She said government should carry out studies to understand the impact of concessions on women’s rights in the country.

The report recommended that there must be appropriate infrastructure to support women’s exercise of their rights, including legal services and mechanisms for monitoring and sanctioning; that women be consulted and their consent obtained for concessions on their land, especially given their increased knowledge of the needs of their families.

“Women should be strongly represented at meetings for planning and implementing social impact programs,” it added.

It also recommended that the final contents of the agreements made between the government of Liberia and the companies should be simplified and made available at the local level to all leaders of relevant groups, including women.

During the launch of the report, three people who claimed to have been victimized by state actors in Butaw District, Sinoe County were inducted into the ‘Women Human Rights Defender Hall of Fame Award.’ They were also provided a grant of US$500 each by the Association of Environmental Lawyers of Liberia (Green Advocates) to at least start petit trade on their own.

The ‘brutality victims,’ included Maberlyn Chea, Anna Tue and Beatrice Koon.

Maberlyn Chea, a breast feeding mother from Butaw District, beamed with smiles as she was announced a winner of US$500 for her bravery and uncompromising advocacy for land rights in Butaw, Sinoe County.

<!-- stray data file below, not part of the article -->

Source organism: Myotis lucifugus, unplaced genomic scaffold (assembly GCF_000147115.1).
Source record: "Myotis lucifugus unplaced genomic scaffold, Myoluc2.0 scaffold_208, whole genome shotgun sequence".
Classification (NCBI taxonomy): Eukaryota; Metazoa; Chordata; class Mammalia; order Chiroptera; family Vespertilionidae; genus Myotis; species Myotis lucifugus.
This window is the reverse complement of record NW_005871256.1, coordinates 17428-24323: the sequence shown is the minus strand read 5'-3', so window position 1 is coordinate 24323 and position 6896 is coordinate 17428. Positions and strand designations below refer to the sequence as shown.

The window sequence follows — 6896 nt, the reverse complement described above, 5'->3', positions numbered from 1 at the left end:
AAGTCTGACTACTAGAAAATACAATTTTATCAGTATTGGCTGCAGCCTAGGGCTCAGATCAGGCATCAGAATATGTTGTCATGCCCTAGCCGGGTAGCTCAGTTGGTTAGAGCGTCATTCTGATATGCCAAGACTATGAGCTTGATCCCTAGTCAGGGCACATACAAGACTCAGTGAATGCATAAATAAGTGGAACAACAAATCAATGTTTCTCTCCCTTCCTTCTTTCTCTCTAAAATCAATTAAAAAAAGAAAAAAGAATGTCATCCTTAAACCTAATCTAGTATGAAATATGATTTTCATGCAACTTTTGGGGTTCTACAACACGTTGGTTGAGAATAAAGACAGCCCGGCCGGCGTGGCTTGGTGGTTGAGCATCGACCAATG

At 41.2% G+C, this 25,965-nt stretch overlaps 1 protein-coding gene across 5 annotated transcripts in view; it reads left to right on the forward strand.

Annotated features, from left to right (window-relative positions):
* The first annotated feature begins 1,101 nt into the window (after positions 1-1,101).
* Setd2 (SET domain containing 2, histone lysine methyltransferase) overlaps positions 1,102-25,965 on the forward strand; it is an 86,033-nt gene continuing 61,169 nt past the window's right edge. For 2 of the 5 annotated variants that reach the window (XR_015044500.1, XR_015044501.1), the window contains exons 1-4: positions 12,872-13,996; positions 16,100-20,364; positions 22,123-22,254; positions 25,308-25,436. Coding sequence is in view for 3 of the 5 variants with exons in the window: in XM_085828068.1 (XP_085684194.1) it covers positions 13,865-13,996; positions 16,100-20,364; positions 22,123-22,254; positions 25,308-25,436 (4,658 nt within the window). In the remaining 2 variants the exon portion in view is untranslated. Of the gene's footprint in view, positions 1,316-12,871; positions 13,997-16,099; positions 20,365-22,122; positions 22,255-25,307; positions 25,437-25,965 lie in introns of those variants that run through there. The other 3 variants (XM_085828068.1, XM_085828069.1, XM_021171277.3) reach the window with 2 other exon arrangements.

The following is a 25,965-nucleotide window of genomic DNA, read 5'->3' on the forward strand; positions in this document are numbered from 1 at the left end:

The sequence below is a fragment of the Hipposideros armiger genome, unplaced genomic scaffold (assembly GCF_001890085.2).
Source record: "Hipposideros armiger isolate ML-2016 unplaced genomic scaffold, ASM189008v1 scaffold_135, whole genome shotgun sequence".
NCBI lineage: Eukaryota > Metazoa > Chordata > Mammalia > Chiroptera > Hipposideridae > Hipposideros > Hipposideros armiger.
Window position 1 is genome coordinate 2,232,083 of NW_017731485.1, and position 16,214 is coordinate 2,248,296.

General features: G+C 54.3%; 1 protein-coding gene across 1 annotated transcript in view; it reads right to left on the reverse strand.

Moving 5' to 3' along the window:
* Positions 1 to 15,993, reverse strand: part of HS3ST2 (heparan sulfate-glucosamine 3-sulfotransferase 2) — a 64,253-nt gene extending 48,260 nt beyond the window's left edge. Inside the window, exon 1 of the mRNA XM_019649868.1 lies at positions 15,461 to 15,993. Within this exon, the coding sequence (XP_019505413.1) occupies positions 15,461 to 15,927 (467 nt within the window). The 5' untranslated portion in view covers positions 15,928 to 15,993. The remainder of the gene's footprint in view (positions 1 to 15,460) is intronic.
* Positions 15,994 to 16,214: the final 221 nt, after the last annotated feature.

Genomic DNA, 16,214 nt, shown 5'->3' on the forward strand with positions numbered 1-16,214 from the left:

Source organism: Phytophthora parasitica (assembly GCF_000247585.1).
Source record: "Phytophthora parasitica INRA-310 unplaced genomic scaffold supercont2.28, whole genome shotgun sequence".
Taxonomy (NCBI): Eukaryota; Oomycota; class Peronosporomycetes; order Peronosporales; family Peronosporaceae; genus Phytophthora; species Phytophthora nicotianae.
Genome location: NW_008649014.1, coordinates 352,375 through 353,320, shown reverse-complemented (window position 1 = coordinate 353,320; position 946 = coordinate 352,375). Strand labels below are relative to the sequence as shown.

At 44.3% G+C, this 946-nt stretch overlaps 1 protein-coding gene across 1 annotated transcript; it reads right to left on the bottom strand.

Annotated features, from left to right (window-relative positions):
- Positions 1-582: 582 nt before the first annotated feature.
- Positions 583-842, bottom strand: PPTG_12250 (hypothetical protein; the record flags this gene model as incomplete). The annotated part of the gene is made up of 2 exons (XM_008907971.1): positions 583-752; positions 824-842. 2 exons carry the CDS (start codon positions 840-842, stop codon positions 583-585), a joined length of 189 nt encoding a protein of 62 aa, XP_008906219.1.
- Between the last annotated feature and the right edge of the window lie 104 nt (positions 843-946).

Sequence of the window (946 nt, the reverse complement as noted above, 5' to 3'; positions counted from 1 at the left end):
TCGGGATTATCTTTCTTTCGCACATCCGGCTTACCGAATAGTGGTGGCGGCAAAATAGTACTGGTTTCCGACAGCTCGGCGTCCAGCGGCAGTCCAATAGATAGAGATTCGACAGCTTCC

Madam Chea was pregnant when she and other local rights advocates were reportedly arrested by some unnamed officers and subsequently detained.

Chea stayed at the filthy and congested Greenville Central Prison with her pregnancy for more than three weeks.

The pronouncement follows Chea’s explanation of her ordeal during the May 2015 riot at Golden Veroleum Liberia (GVL).

Madam Chea, who could not control her emotion, recollected how she was returning from her farm on May 26, 2015, when she was arrested by people she could remember.

The local rights campaigner told international and local land rights activists that she was bundled into a waiting van, taken to Greenville Central Prison, where she was detained before the intervention of Chief Justice Francis Korkpoh.

She disclosed that Chief Justice Korkpoh secured her release during one of his visits to the prison.

She further alleged that after the Chief Justice ordered her release from further detention and left the scene, prison authorities demanded L$20,000 from her and her husband, who was also detained at the facility.

Beatrice lauded GAI for affording her the opportunity to meet and interact with land rights activists outside Sinoe.

She indicated that she will use the money to start a business.

The two other beneficiaries expressed gratitude for the US$500 award and said they will use the money to benefit their families.